How to make the most of going-out-of-business sales

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How to make the most of going-out-of-business sales

If you grew up a child of the ‘90s like me, milling about at the mall was an easy way to stave off boredom. With all the brick-and-mortar retailers filing for bankruptcy — Toys R Us, Payless and The Limited to name a few — I’ve been battling with the bittersweet feels. On one hand, there’s nostalgia. I fondly recall time spent window shopping while snacking on a Cinnabon. On the other hand, the deal-seeking opportunist in me wonders how to take advantage.

Here’s how to get the best deals when a store goes out of business.

Warning: You may not be getting the best deal

Want to know a retailer’s secret? Liquidation sales usually start at 13% off, said Lindsay Sakraida, director of content marketing with DealNews. That’s less than the usual discounts at a Ross or Marshalls.

Sometimes these sale items were cheaper a few weeks earlier during the store's normal promotions. Some retailers bring prices back up to the original retail price, then bump them down. So you may not be getting the best deal after all.

Wait for the sweet spot

Unfortunately, people who shop store closing sales sometimes believe everything is an amazing deal because the store is trying to get rid of inventory, said Sakraida.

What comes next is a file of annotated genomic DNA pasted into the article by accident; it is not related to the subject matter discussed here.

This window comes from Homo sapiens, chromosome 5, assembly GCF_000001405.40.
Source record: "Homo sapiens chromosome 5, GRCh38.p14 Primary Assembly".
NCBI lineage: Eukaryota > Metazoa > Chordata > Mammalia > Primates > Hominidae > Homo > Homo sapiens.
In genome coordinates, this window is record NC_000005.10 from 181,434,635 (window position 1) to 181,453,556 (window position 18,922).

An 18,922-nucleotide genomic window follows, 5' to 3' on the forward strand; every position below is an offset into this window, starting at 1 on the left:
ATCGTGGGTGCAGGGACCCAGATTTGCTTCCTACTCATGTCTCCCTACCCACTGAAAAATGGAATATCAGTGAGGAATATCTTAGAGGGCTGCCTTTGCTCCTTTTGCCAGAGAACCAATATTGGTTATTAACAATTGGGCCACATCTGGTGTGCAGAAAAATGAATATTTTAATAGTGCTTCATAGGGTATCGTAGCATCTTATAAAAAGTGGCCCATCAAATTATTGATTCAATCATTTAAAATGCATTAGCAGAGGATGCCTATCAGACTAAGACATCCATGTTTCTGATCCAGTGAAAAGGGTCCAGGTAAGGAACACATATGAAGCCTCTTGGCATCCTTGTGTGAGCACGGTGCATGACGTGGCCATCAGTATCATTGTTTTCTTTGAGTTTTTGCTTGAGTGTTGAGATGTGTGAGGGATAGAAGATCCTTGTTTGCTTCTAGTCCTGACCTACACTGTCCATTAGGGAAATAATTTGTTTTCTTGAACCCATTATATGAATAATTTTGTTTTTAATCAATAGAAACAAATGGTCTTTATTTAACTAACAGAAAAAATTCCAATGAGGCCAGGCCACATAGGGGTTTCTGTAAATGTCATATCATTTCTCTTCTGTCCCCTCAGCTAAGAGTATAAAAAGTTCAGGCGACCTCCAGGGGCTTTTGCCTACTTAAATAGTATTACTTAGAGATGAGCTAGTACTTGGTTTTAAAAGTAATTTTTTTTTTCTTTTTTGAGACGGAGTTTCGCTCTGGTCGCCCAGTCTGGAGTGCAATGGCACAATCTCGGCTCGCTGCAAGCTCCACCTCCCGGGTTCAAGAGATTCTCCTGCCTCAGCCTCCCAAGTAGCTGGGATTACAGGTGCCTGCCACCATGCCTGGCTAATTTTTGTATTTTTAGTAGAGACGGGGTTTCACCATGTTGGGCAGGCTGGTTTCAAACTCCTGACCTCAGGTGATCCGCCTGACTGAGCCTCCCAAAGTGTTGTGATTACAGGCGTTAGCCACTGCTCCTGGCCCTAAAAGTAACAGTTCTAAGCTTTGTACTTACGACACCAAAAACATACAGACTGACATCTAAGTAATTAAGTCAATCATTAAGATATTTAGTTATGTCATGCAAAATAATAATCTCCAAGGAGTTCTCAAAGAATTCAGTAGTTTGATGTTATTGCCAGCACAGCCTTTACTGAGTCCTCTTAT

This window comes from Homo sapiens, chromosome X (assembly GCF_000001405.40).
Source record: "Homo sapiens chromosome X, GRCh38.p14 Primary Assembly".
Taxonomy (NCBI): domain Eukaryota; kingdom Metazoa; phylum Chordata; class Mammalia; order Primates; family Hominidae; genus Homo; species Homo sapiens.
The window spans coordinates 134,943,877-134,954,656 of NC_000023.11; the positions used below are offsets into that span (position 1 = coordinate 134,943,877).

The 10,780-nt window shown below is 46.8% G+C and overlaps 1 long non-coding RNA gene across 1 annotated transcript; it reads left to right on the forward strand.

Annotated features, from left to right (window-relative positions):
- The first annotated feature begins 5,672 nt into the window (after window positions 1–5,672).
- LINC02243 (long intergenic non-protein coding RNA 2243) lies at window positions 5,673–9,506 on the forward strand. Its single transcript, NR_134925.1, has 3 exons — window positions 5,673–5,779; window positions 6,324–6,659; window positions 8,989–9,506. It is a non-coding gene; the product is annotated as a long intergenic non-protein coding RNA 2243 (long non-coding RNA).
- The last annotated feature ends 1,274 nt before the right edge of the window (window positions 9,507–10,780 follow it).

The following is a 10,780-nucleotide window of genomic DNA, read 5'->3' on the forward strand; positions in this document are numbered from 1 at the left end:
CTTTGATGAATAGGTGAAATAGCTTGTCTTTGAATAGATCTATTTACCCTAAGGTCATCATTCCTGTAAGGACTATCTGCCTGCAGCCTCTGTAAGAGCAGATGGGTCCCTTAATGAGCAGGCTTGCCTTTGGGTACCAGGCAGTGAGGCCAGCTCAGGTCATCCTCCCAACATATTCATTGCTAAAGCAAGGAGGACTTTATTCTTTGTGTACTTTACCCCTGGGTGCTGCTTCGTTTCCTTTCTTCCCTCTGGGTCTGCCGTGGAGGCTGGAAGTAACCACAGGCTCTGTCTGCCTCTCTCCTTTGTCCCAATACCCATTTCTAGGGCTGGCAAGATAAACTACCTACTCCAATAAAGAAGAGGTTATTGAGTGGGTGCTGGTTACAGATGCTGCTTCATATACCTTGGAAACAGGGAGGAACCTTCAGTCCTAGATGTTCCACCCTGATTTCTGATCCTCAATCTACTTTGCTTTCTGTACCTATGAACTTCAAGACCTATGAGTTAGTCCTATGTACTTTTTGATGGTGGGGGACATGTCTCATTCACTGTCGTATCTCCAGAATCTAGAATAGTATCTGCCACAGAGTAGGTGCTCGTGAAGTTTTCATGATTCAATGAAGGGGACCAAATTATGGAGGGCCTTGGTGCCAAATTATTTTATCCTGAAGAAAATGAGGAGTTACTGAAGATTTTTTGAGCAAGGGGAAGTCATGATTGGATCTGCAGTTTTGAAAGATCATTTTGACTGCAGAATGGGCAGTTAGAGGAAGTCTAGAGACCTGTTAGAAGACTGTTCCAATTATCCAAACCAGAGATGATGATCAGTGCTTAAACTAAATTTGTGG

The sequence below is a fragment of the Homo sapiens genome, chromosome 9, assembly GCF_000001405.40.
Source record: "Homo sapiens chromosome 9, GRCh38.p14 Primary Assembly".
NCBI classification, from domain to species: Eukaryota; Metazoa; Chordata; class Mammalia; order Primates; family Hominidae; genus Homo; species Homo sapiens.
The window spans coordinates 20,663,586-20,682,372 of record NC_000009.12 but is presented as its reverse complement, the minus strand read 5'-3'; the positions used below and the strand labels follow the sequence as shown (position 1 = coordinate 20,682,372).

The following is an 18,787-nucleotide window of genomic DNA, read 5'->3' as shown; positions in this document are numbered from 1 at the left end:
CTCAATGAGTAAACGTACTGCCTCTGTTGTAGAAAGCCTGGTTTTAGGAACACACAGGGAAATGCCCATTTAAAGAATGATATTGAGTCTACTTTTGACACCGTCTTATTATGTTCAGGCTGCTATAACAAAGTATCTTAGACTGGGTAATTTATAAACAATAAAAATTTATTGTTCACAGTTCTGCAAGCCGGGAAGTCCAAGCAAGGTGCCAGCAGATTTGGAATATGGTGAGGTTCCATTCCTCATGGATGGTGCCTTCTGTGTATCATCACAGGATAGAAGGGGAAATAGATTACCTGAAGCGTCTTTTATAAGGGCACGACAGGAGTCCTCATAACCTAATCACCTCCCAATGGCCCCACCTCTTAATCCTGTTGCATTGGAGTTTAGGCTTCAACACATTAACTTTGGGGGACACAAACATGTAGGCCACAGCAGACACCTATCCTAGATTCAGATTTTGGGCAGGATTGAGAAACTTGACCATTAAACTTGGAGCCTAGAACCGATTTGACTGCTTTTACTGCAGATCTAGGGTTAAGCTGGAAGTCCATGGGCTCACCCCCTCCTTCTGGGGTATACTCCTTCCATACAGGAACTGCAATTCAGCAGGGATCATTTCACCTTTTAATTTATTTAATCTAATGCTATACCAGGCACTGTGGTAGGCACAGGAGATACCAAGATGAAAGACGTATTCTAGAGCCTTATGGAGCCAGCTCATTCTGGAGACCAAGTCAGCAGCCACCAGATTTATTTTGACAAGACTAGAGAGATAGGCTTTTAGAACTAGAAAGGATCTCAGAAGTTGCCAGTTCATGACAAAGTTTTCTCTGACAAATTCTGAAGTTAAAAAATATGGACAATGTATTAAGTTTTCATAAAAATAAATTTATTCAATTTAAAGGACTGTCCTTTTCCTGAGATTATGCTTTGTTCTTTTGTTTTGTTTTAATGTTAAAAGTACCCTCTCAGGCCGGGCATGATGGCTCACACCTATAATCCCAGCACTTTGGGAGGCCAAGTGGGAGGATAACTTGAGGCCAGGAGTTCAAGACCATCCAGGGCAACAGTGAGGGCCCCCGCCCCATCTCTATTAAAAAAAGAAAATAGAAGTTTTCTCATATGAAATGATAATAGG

“Liquidation sales are designed to create a sense of urgency, and shoppers can get the best deals if they wait until the end of the sales,” said Sakraida. “If you wait for the half-off discounts, inventory is reduced, but you're more likely to encounter genuinely good prices.”

So when is the best time to pounce on a liquidation sale? Store closing sales typically take five to seven weeks to run their course, so try shopping during week four to get the higher discounts, said Sakraida.

Shop at mom & pop shops from the get-go

While major retailers may not give you the best deal right away, mom and pop stores are unlikely to increase prices for a liquidation sale, said Sakraida. Instead, they’ll offer new markdowns to existing discounts. So if a local, independently owned store is going out of business, the deals are more likely to be worth your time from the start.

Comparison shop online

While in the store, take time to compare prices online. You can use the price check tool on the ShopSavvy or Amazon app.

Use gift cards

If the entire retailer is filing bankruptcy, be sure to use your gift cards stat. However, if just the brick-and-mortar shops are shuttering, you may still be able to redeem a gift card online.

Check return & exchange policies

Chances are if it’s a liquidation sale all sales are final. But if only a few physical locations are shutting down, you might be able to make returns and exchanges. When in doubt, ask the person at the cash register about their exchange policy.

Practice restraint

I’m a sucker for sales too. But you’ll want to avoid the shopping traps retailers like to set. Remember: The best way to save money is to avoid spending.

If you’re on a budget, the same rules apply: Make a list of things you want, and budget on exactly how much you want to spend. Don’t buy stuff you don’t need. If you’re concerned about shopping on impulse, consider carrying only cash.

A store closing up shop could potentially save you some money as long as you’re savvy about retail trickery.

Image: kate_sept2004